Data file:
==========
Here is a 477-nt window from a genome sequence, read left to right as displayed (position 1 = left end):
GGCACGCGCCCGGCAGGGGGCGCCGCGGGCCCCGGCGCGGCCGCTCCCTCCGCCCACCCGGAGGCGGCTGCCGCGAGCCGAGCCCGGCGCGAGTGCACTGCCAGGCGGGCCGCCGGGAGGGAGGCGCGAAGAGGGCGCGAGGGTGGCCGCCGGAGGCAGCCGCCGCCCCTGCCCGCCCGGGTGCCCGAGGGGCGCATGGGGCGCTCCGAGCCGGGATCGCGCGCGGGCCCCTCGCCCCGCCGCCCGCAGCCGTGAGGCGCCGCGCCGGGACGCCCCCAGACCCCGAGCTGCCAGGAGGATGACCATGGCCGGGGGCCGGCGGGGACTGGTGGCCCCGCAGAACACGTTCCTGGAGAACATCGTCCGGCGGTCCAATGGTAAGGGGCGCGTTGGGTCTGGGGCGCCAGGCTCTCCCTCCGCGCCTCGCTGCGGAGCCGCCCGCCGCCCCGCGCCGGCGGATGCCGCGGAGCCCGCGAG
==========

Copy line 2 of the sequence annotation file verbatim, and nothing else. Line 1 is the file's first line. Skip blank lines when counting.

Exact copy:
GGCACGCGCCCGGCAGGGGGCGCCGCGGGCCCCGGCGCGGCCGCTCCCTCCGCCCACCCGGAGGCGGCTGCCGCGAGCCGAGCCCGGCGCGAGTGCACTGCCAGGCGGGCCGCCGGGAGGGAGGCGCGAAGAGGGCGCGAGGGTGGCCGCCGGAGGCAGCCGCCGCCCCTGCCCGCCCGGGTGCCCGAGGGGCGCATGGGGCGCTCCGAGCCGGGATCGCGCGCGGGCCCCTCGCCCCGCCGCCCGCAGCCGTGAGGCGCCGCGCCGGGACGCCCCCAGACCCCGAGCTGCCAGGAGGATGACCATGGCCGGGGGCCGGCGGGGACTGGTGGCCCCGCAGAACACGTTCCTGGAGAACATCGTCCGGCGGTCCAATGGTAAGGGGCGCGTTGGGTCTGGGGCGCCAGGCTCTCCCTCCGCGCCTCGCTGCGGAGCCGCCCGCCGCCCCGCGCCGGCGGATGCCGCGGAGCCCGCGAG